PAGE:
Iconix Brand Group is said to be in discussions to acquire Lee Cooper.

This story first appeared in the February 19, 2013 issue of WWD. Subscribe Today.

The European denim brand is being sold by private equity firm Sun European Partners, an affiliate of Sun Capital Partners in the U.S. The sale process is in an advanced stage, according to an investment source. Another financial contact said a deal could be completed in the next few weeks.

Sun Capital acquired the label in 2005 from Matalan PLC. Emerisque Brands and The 180 Group at the time were coinvestors, but have since exited their positions. Lee Cooper, based in Luxembourg, no longer manufactures any products. Sun European owns the license to the brand.

Representatives at Sun European declined comment, as did executives at Iconix.

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If discussions don’t pan out between Iconix and Sun European, the latter might have a backup suitor in Authentic Brands Group, which is said to have taken a look at Lee Cooper. Both Iconix and Authentic Brands are brand-management firms. They acquire the intellectual property assets of brands and then license out the name, but don’t own any of the operating or manufacturing elements typical of most brand operators.

Executives at Authentic Brands declined comment.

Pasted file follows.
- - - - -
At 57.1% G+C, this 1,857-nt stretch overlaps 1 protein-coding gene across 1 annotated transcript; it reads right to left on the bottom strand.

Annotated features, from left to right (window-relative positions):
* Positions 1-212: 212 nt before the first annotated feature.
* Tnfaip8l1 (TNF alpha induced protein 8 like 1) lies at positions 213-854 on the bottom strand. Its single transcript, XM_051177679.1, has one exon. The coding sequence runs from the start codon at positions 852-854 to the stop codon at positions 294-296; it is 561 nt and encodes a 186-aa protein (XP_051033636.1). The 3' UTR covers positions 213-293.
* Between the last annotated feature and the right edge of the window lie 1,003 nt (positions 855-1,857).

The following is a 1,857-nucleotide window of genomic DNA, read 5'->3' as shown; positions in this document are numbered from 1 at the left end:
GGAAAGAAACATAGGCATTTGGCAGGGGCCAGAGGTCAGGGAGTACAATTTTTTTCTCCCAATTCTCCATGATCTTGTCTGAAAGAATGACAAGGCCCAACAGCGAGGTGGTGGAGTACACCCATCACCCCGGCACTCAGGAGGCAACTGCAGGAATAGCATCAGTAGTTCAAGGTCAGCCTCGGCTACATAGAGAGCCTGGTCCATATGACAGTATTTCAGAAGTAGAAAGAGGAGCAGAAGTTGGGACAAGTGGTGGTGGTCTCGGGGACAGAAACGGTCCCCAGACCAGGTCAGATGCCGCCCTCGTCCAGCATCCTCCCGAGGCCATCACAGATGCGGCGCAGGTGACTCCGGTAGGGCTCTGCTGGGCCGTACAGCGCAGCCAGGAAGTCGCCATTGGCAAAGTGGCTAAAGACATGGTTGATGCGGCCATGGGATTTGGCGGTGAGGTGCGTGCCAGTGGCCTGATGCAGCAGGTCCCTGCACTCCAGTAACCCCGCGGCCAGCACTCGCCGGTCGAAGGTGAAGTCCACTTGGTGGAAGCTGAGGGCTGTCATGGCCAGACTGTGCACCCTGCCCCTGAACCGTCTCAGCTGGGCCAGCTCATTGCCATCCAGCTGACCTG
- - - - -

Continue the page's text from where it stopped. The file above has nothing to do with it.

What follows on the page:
Authentic Brands and Iconix have eyed the same IP assets before, most recently was last fall when men’s wear firm HMX Group showed signs of financial distress prior to filing for bankruptcy in October 2012. Authentic Brands won that round, first as the stalking horse bidder in the bankruptcy court-approved auction, and then as the ultimate winner of the auction.

In the case of Lee Cooper, market sources said the two have made preliminary offers for the name known as Europe’s oldest denim brand. Iconix is said to be the more aggressive of the two firms in the pursuit for Lee Cooper.

What isn’t quite clear is how much Lee Cooper might be worth in terms of valuation. Sources believe that a fair valuation is in the $50 million to $60 million range.

Founded in 1908 as workwear apparel firm M Cooper Overalls, the brand in the past aligned itself with major music groups, such as The Rolling Stones and The Kinks in the Sixties. As a result, the line has evolved into a British rock ’n’ roll-inspired collection.

Two-thirds of its sales in Europe are in jeans, according to a financial source. In the Middle East, more than 60 percent of its sales are in T-shirts. Among denim brands, Lee Cooper is believed to be the largest-selling jeans brand by volume in the Middle East. One financial source said that the bulk of its business is currently in that territory, although the brand is sold in more than 88 countries.

Last fall, Lee Cooper opened its first freestanding store in Japan, in Tokyo, operated by its Japanese licensing partner. Mac House, Lee Cooper’s retail partner in Japan also distributes the line in over 350 stores.

Lee Cooper as a brand is believed to have a volume of about $400 million in retail sales, with much of that from the Middle Eastern countries. That’s a drop from the $600 million in estimated sales volume in 2008 when the brand celebrated its 100th birthday.

One problem with the brand, given its extensive licensing structure already in place, is whether there’s any more room for growth. One source noted that, as an example, the brand might be hard to bring successfully to the U.S.

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